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Homer's Iliad Is An Anthropocentric Epic

1573 words - 6 pages

 
    "So the immortals spun our lives that we, wretched men / live on to bear such torments...." (The Iliad bk.24, ln.613-614)      This pessimistic explanation of the human condition was a tradition observed and preserved by the ancient Greeks through the composition of Homer's Iliad. This one statement, made by the godlike Achilles to King Priam in the last chapter of the work, provides the reader a contextual summary of what the Greeks believed was their role in the cosmos. Homer's Iliad, among many other themes contained in the poem, “is an anthropocentric epic exposing the ancient Greek's views about man and his relationships”(Clarke 129). Homer demonstrates both the pious and customary behaviors, as well as the impious and rebellious, to illustrate the amicable and adversarial relationships of man. Few relationships composed by Homer are exclusively one or the other. Through the composition, Homer muses the relationships between man and fate, man and the gods, and between man and his kind (dominate, subordinate and equal). All of these intricately woven relationships share one common thread; they bring to bear torment on man's life.

Man's bind with fate is not straight-forward according to Homer. Though destiny is never overridden in the poem, it is tempted many times, either by the gods wishing to intervene on behalf of their favorite mortals, or by man himself. Zeus contemplates tempting fate when the predestined death of his son Sarpedon arrives at the hands of Patroclus. Zeus mourns the "cruel fate" and laments, "My heart is torn in two....Shall I pluck him up, now, while he is still alive...? Or beat him down at Patroclus' hands at last?" (bk.16, ln.514-21). Because of the protestations of Hera, Zeus bows to the will of fate and allows Sarpedon to meet his doom (bk.16, ln.543-44). Clearly, however, the gods have the power to intervene and undermine fate. Yet man too is demonstrated to have the power to tempt fate. Here the gods intervention is necessary to protect destiny. Patroclus, in book 16, assaults the walls of Troy four times. Because "It is not the will of fate / that the proud Trojans' citadel fall..." at the hands of Patroclus, Apollo is forced to physically defend Troy and shriek down "winging words of terror" in order to protect destiny from the "superhuman" assault (bk.16, ln. 816-29). In this case, without defense of the gods, destiny would have been undermined by the will of man.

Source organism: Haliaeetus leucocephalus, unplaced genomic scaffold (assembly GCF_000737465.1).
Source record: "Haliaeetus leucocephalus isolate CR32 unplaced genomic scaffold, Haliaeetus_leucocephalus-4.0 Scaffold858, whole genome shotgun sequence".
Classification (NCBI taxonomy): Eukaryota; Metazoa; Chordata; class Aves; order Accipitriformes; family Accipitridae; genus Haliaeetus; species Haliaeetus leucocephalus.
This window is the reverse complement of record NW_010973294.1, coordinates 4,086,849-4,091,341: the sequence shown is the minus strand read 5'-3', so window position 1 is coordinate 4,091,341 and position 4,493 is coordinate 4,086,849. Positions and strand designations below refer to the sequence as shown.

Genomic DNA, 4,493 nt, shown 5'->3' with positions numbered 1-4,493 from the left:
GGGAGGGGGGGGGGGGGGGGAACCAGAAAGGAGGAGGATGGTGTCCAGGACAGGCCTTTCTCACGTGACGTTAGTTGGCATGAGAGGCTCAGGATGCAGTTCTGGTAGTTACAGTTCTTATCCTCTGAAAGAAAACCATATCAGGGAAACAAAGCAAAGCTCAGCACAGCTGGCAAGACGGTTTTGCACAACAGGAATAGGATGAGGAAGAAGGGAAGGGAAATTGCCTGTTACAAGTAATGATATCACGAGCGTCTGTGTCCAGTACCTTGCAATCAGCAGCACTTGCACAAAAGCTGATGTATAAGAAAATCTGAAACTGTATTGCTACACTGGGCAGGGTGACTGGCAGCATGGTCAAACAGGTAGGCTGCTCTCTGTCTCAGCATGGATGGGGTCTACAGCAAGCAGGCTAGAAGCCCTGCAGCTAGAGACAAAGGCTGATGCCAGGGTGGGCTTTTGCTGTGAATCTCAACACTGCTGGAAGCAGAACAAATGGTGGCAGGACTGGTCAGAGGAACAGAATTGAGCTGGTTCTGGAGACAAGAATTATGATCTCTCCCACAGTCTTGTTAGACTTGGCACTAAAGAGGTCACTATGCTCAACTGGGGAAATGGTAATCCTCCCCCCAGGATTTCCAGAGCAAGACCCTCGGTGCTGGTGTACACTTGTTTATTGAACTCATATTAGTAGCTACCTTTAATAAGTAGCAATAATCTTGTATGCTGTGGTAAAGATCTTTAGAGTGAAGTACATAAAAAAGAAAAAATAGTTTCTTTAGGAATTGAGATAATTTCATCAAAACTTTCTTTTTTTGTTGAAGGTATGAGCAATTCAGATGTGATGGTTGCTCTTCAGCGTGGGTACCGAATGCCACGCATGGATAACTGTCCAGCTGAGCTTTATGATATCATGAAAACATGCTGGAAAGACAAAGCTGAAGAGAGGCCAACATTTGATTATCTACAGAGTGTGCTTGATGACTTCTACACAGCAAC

Moreover, at least in the case of Achilles, Homer posits that fate is not without options. Through the goddess Thetis, his mother, Achilles learns that "two fates bear" on him concerning his death. If he remains and continues to lay siege on Troy, he will die before he is able to return home, but he will obtain imperishable honor and glory. Yet, if he returns to his homeland, then he will live a long life without honor (bk.9, ln.498-505). Though Achilles deliberates this dilemma through much of the book, his decision to remain...

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